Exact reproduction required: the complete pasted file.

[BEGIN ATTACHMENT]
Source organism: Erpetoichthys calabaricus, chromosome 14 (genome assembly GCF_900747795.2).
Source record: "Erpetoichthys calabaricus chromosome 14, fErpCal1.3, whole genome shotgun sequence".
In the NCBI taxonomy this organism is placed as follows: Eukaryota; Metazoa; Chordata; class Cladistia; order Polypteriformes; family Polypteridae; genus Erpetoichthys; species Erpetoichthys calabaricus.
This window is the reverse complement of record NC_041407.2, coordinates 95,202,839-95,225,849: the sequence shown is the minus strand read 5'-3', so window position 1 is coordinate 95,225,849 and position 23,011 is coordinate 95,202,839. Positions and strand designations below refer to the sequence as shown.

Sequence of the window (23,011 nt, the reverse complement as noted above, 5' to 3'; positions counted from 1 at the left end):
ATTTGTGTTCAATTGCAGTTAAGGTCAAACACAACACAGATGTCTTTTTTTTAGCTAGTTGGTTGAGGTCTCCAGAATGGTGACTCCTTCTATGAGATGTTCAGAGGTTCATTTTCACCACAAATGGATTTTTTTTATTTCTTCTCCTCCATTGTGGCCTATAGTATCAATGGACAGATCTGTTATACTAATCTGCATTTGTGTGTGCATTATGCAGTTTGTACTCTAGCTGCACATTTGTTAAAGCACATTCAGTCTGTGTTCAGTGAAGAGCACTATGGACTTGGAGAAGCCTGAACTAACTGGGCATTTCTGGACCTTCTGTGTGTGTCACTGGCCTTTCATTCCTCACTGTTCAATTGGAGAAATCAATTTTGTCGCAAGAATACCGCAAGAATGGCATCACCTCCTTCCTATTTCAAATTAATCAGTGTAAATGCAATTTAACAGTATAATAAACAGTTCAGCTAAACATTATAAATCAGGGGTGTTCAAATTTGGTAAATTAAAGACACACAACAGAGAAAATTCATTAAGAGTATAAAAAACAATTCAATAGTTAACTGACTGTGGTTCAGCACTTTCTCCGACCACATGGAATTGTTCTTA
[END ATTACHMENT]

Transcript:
Source organism: Erpetoichthys calabaricus, chromosome 14 (genome assembly GCF_900747795.2).
Source record: "Erpetoichthys calabaricus chromosome 14, fErpCal1.3, whole genome shotgun sequence".
In the NCBI taxonomy this organism is placed as follows: Eukaryota; Metazoa; Chordata; class Cladistia; order Polypteriformes; family Polypteridae; genus Erpetoichthys; species Erpetoichthys calabaricus.
This window is the reverse complement of record NC_041407.2, coordinates 95,202,839-95,225,849: the sequence shown is the minus strand read 5'-3', so window position 1 is coordinate 95,225,849 and position 23,011 is coordinate 95,202,839. Positions and strand designations below refer to the sequence as shown.

Sequence of the window (23,011 nt, the reverse complement as noted above, 5' to 3'; positions counted from 1 at the left end):
ATTTGTGTTCAATTGCAGTTAAGGTCAAACACAACACAGATGTCTTTTTTTTAGCTAGTTGGTTGAGGTCTCCAGAATGGTGACTCCTTCTATGAGATGTTCAGAGGTTCATTTTCACCACAAATGGATTTTTTTTATTTCTTCTCCTCCATTGTGGCCTATAGTATCAATGGACAGATCTGTTATACTAATCTGCATTTGTGTGTGCATTATGCAGTTTGTACTCTAGCTGCACATTTGTTAAAGCACATTCAGTCTGTGTTCAGTGAAGAGCACTATGGACTTGGAGAAGCCTGAACTAACTGGGCATTTCTGGACCTTCTGTGTGTGTCACTGGCCTTTCATTCCTCACTGTTCAATTGGAGAAATCAATTTTGTCGCAAGAATACCGCAAGAATGGCATCACCTCCTTCCTATTTCAAATTAATCAGTGTAAATGCAATTTAACAGTATAATAAACAGTTCAGCTAAACATTATAAATCAGGGGTGTTCAAATTTGGTAAATTAAAGACACACAACAGAGAAAATTCATTAAGAGTATAAAAAACAATTCAATAGTTAACTGACTGTGGTTCAGCACTTTCTCCGACCACATGGAATTGTTCTTA